Why Blogs Work

Friday, June 16th, 2006

Tuesday night I gave my RSS, Atom, APP, and All That talk to the Amateur Computer Group of New Jersey JUG in Scotch Plains. This is the seventh time I’ve given this particular talk, and I think last night I finally understood something about blogs that had eluded me up till now.

I’ve noticed for a while that blogging really represents a phase change in the Web. It has turned the Web from a read-only medium to a read-write medium. What I couldn’t figure out was why. There’s nothing technically different about using WordPress or Blogger compared to editing HTML and uploading the files to the server. Sure you don’t have to know HTML to blog; but there’ve been HTML editors that look like word processors for 10+ years now, and they didn’t lead to the explosion of content with blogs. FTP’s a bit of a pain for a non-techie, but there’ve been content management systems and editors that use HTTP PUT and/or hide the FTP client. None of them led to the explosion in content we see with blogging.

Nor is it that there’s one service that’s just particualrly well done that has allowed blogging to explode. If so, you’d see something like MySpace; that is, all the blogs on one site or platform instead of the plethora we have today (WordPress, Movable Type, Blogger, etc.).

But there is one thing that all these blog systems (and most others) have in common that none of the editors like DreamWeaver or Content Management Systems support:

User don’t have to pick their URLs.
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Why Methods Should Check Their Arguments

Tuesday, June 13th, 2006

I’ve probably wasted two hours over the last couple of days trying to debug this line of code:

private static final QName name = new QName("valid-isbn", "http://www.example.org/books");

Do you see the bug? I’ve made it even easier to find by showing you just the line that contains the bug; but it still doesn’t jump out at you. Originally, of course, I didn’t know this was the buggy line. The exception was thrown somewhere completely different in the code base, but this is indeed the buggy line.
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Resolved: interfaces should not implement Serializable

Thursday, June 8th, 2006

I’ve been trying to clean up the serialization story in Jaxen lately. Bottom line is that you really shouldn’t just willy-nilly declare that classes and interfaces implement Serializable. Getting serialization right is not hard, but it is tedious; and it needs to be thought about and tested. There’s a lot more to it than just adding implements Serializable to every class.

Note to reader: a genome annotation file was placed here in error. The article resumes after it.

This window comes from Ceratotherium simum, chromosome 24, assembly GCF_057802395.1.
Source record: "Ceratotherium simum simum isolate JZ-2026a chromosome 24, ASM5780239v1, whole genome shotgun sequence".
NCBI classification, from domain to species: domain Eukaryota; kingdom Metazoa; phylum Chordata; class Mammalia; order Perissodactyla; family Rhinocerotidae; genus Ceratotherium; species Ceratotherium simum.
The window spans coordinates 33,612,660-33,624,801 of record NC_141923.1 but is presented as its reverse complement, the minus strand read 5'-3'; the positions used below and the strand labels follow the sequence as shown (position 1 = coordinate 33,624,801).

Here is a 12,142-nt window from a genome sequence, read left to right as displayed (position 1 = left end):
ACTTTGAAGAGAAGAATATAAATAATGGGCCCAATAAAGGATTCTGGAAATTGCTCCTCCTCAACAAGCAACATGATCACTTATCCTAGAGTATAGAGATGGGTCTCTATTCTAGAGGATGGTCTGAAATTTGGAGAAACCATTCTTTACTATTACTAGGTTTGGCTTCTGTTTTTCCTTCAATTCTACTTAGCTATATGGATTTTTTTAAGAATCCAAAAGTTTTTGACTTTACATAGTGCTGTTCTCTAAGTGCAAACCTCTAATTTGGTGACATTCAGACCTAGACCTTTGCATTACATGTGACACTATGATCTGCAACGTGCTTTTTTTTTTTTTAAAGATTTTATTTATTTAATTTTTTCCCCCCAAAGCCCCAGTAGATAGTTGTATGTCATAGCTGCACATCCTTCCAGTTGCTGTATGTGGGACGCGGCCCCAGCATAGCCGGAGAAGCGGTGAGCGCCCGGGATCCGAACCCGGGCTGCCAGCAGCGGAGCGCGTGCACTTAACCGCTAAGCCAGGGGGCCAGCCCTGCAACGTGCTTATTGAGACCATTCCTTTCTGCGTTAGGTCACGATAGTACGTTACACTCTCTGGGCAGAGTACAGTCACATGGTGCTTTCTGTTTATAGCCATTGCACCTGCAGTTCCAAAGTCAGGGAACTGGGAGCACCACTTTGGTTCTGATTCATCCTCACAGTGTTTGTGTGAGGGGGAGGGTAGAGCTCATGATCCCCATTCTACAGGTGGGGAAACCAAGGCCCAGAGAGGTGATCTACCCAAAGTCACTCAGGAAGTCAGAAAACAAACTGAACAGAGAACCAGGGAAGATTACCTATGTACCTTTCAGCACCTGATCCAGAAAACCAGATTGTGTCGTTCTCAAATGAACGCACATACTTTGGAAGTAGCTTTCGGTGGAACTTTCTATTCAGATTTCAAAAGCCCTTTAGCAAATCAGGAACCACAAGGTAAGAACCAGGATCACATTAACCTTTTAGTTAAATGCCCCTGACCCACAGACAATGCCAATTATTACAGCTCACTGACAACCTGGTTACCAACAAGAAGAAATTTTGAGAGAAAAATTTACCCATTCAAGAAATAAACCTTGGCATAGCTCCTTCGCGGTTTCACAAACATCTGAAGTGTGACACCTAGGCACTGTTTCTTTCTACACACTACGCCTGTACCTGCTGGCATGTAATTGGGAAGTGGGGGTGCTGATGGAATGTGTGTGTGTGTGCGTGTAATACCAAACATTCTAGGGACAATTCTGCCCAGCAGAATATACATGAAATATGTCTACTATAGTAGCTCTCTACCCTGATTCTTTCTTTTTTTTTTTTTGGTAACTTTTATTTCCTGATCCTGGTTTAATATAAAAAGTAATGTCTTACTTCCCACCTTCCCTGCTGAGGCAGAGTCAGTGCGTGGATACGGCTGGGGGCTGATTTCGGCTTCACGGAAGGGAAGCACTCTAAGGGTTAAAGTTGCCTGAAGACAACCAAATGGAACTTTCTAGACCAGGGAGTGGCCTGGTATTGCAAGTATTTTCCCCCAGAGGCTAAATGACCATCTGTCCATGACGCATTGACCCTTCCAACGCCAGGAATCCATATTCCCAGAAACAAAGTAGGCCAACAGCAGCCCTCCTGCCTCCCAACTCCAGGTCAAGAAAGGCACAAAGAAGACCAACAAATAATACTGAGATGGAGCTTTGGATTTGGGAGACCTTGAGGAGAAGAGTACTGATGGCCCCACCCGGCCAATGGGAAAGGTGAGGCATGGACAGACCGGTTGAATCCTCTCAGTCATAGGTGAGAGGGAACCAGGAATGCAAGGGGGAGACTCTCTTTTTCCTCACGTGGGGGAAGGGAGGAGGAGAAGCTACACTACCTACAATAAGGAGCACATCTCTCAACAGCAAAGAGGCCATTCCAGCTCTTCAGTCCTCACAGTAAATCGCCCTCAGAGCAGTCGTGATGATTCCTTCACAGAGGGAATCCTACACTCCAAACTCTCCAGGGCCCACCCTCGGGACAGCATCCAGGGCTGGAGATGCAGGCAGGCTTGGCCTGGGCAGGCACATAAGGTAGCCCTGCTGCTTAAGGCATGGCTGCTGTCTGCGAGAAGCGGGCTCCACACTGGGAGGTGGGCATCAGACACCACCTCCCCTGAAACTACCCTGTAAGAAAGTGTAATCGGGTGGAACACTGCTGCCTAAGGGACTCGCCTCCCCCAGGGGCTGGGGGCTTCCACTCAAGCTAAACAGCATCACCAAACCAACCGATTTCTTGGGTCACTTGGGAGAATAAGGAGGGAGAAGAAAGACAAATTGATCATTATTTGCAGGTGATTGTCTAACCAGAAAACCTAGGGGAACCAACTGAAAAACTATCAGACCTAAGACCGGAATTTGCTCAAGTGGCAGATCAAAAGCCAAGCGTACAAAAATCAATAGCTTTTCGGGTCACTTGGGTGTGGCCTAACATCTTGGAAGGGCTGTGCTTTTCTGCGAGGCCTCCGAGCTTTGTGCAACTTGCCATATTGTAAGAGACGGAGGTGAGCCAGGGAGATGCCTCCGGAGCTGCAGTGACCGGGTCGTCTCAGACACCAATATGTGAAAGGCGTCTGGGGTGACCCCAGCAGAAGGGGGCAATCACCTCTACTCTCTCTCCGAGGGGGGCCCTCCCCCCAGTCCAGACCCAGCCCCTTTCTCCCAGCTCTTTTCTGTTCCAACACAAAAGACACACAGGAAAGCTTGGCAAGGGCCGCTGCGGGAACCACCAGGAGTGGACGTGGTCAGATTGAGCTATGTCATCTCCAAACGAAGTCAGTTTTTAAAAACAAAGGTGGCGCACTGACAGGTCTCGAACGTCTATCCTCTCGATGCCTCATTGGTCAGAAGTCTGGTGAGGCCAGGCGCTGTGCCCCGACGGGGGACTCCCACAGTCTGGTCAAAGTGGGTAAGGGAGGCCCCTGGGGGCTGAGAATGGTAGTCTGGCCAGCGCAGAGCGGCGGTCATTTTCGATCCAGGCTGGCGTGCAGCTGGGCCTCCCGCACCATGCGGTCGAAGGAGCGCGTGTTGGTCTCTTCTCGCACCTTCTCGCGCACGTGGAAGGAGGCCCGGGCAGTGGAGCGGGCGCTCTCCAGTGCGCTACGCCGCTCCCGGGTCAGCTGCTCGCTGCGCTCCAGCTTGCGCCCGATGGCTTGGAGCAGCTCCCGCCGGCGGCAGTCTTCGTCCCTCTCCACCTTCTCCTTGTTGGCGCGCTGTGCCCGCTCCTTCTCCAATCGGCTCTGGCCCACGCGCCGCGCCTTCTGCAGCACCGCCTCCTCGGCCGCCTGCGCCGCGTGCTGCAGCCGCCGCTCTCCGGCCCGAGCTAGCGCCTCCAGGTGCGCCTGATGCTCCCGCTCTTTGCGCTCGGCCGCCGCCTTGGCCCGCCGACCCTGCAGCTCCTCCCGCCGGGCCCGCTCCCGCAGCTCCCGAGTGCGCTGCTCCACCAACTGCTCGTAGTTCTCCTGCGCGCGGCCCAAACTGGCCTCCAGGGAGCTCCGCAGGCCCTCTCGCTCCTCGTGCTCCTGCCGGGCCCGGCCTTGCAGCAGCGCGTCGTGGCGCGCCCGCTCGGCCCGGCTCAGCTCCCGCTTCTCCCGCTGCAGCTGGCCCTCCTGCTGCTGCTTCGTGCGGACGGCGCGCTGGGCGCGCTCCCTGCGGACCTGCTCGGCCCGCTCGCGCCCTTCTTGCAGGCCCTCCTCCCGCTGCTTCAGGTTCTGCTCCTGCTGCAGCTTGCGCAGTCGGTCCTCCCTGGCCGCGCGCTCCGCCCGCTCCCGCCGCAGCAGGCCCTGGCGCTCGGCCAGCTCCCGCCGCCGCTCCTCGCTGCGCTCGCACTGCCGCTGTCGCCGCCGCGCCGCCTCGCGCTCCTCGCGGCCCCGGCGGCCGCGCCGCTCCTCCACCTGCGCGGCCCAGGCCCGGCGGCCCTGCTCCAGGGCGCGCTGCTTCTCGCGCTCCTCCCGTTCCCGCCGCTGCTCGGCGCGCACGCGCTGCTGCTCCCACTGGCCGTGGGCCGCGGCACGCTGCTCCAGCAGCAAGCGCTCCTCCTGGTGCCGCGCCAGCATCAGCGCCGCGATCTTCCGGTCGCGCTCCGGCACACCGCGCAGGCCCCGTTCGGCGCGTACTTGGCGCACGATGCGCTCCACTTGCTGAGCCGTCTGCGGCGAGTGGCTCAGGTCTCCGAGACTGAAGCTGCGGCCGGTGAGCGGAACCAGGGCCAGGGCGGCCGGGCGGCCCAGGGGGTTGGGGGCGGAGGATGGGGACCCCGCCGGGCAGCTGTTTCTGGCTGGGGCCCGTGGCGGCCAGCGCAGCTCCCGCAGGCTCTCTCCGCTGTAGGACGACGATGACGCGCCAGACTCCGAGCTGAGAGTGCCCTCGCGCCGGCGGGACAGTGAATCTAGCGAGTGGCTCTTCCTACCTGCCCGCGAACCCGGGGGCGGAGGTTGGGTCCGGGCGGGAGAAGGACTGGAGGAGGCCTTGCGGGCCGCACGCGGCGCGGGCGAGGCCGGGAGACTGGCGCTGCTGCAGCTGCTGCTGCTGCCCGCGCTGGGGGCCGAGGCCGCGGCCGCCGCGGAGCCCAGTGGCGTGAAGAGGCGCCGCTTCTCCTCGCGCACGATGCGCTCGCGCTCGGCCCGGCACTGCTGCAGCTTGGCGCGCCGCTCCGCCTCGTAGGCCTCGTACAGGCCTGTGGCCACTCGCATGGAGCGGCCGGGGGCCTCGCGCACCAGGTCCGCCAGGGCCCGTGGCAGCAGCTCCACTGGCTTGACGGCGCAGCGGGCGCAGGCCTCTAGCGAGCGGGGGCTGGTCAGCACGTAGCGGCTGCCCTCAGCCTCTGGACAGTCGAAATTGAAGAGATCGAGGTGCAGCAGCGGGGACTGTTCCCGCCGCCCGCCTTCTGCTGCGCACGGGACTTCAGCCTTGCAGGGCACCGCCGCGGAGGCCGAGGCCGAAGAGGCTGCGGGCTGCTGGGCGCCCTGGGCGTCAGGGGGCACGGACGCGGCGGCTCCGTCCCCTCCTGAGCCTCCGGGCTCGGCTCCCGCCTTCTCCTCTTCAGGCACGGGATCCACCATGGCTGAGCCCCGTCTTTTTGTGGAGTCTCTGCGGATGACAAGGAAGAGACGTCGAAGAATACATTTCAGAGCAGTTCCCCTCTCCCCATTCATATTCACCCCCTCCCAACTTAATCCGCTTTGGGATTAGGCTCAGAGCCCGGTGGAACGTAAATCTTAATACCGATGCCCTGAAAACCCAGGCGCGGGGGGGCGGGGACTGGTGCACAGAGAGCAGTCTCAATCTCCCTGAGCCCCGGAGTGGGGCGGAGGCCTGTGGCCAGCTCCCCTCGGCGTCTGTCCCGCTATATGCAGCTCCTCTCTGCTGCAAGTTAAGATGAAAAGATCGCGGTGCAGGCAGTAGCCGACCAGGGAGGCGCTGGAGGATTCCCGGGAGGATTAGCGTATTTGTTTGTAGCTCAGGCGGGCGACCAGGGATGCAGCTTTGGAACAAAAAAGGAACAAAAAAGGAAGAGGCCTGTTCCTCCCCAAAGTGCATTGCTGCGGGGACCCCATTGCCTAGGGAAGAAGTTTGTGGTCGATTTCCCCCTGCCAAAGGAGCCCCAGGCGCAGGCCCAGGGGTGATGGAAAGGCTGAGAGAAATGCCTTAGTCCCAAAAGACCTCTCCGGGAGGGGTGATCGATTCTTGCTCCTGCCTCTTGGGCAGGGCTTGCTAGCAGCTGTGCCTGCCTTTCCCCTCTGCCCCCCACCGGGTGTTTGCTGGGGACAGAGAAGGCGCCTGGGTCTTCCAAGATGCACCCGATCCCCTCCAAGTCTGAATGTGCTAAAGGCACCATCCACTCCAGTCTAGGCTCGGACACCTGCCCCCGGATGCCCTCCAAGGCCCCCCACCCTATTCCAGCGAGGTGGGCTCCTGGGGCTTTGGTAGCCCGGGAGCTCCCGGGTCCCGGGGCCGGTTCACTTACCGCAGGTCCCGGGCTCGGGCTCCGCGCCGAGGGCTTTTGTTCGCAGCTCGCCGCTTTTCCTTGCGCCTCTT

After I filed one bug, the usually reliable Brian Ewins made the comment that, “I also thought it was considered best practice not to declare interfaces serializable.” That sounds plausible, but I can’t really figure out why; nor can I make strong case for the opposite position. So here’s the question. Given an interface Foo is it or is it not a good idea to declare that Foo implements Serializable? (given that you do in fact want the instances to be serializable, of course.) Or should one leave implements Serializable off the interface and just place it on the concrete classes? Why or why not?
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Why Cookies Are Bad For You #3

Friday, June 2nd, 2006

We’ve known for a long time that cookies are are deeply antithetical to the design of HTTP and the Web (#1). We’ve known they are used to track users and violate privacy (#2). However, I recently had called out to me yet another reason why cookies, specifically user authentication cookies, are bad for you.
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The Three Reasons for Data Encapsulation

Thursday, June 1st, 2006

Most object oriented programming textbooks and courses explain the need for access protection and data encapsulation by claiming that it separates interface from implementation. Thus it allows programmers to vary the implementation independently of the interface for optimization, backend changes, or other reasons. This is wrong, and this claim is the source of a lot of bad theorizing on a host of subjects including finality and the choice between interfaces and concrete classes.
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